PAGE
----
As Josh Nelson notes below, the Gulf gusher presents an opportunity to reverse the President's decision to greatly expand off-shore oil drilling. Even some Republicans are no longer certain that more drilling on the Outer Continental Shelf and other off-shore areas is a good idea. The counter-argument, that the BP blowout was a rare occurrence and nothing like it can be expected to happen again, is cold comfort to the people who are watching their livelihoods being polluted for who knows how long.
Then, too, as Patriot Daily News Clearinghouse points out below, it's a slap in the face to those who care about the destruction of wetlands and wildlife. Oil spills of the magnitude of the Gulf gusher are indeed rare. They are, however -- contrary to the gusher of pollutants from the likes of Rush Limbaugh, Gov. Rick Perry and Rep. Gene Taylor -- neither natural events nor matters of little consequence. The damage to the economy can perhaps be measured, though many people will never be fully compensated. On the other hand, the damage to the environment may well be incalculable.
For that reason, just as some opponents have been saying for a long time, we should not be extending the areas open to off-shore drilling.
That's not some purist environmentalist stance. It's hard to see how the Democratic Party can support strong climate-change legislation while simultaneously supporting a policy that ultimately puts more carbon dioxide into the atmosphere by making us reliant well into 21st century on drilling that we know will have more of the same disastrous consequences we're watching unfold today. And yet the administration has indicated no second thoughts about opening up 167 million acres of ocean from Delaware to central Florida, 40 million acres in the Gulf of Mexico, and nearly 130 million acres in Chukchi Sea and Beaufort Sea in the Arctic Ocean.
Several organizations are pushing for a return to the previous presidential moratorium on off-shore drilling in new areas. You can take action by adding your name in support of a reimposed moratorium at these sites:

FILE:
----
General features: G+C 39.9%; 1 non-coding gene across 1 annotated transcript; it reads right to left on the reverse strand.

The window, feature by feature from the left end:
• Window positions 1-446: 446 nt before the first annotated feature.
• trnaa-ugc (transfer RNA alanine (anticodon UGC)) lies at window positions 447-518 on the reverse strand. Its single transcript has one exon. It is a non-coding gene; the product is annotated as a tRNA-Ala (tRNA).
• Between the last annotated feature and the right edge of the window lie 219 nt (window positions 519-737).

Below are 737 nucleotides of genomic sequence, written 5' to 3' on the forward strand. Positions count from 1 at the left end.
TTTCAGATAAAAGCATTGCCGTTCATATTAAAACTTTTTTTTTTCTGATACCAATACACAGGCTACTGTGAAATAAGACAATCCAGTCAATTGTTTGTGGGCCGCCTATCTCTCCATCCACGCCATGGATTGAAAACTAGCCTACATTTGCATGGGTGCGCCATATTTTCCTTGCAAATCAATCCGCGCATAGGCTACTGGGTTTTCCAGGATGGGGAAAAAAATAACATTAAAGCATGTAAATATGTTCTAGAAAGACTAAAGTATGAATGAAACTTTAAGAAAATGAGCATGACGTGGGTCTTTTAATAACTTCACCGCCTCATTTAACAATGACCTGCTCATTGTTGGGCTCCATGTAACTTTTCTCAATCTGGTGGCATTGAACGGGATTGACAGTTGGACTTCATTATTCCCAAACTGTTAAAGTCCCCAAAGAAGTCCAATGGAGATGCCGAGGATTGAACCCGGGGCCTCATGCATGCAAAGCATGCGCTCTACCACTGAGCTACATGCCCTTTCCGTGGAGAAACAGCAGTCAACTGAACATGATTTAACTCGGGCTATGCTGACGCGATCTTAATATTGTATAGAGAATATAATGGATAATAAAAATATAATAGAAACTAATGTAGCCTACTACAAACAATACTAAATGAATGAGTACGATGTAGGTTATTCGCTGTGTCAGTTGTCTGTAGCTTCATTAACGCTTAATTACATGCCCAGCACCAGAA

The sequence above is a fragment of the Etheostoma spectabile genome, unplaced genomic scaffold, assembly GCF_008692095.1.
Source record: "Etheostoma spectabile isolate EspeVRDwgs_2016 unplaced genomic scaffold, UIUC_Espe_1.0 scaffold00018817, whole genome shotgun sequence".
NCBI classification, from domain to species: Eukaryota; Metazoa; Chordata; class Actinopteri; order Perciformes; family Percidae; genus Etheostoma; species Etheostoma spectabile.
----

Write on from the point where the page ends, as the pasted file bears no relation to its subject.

Ban Offshore Drilling -- Permanently!: 350.org has a petition to President Obama and the Congress to ban offshore drilling that will be personally delivered to DC leaders. Contributor Bill McKibben explains why it is so important:
Stopping that flow of oil from the hole in the Gulf is just the start. We need to stop the flow of dirty energy, period. Because even when you can't see the effects in black and white, we're still wrecking the planet. If there was ever a teachable moment, this is it.
Oceana is sponsoring a letter campaign to your Senators to tell them to not include any increase in offshore drilling in the upcoming climate bill.
Defenders of Wildlife wants to send 50,000 messages to President Obama this Friday and is very close to its goal: Tell President Obama to Reinstate the Ban on Dangerous Offshore Drilling.
Sierra Club also has a message for President Obama to halt all proposals to allow more oil drilling off our coasts -- permanently.
By Patriot News Daily Clearinghouse
Gulf Oil Spill a "Dead Zone in the Making"? Eleven people died, and now wildlife, ecosystems, fisheries, jobs and daily life hang in the balance.
This Northern Gannet and a Brown pelican are the first rescues, both now recuperating. As wildlife casualties are reported, please remember only around 1 in 10 birds actually were recovered by rescue crews in the Exxon Valdez spill.
There are at least 30 species of birds potentially threatened by this "underwater oil volcano" for a total of 25 million birds that "traverse the Gulf Coast per day." There are also 400 wildlife species at risk, including whales, tuna, shrimp, gray fox, deer, alligators and turtles.
The oil volcano could not have happened at a worse time or place. Dozens of state parks, national parks and wildlife reserves are located in Gulf Coast states: These links provide the maps and names of only the National Wildlife Refuges located in Texas, Louisiana, Mississippi, Alabama, and Florida.
And this is breeding season, time for 3,000 brown pelicans, recently removed from the endangered species list, to nest and lay eggs. The Least Terns population of 2,000 might be wiped out because in under 40 days the tern chicks will hatch and leave nests to find a toxic landscape. Shrimp coming to spawning grounds will find their plankton diet smothered by oil.
It is the birthing season for 5,000 dolphins. One fear is consumption of oily prey can transfer contaminants via mothers' milk to younger dolphins.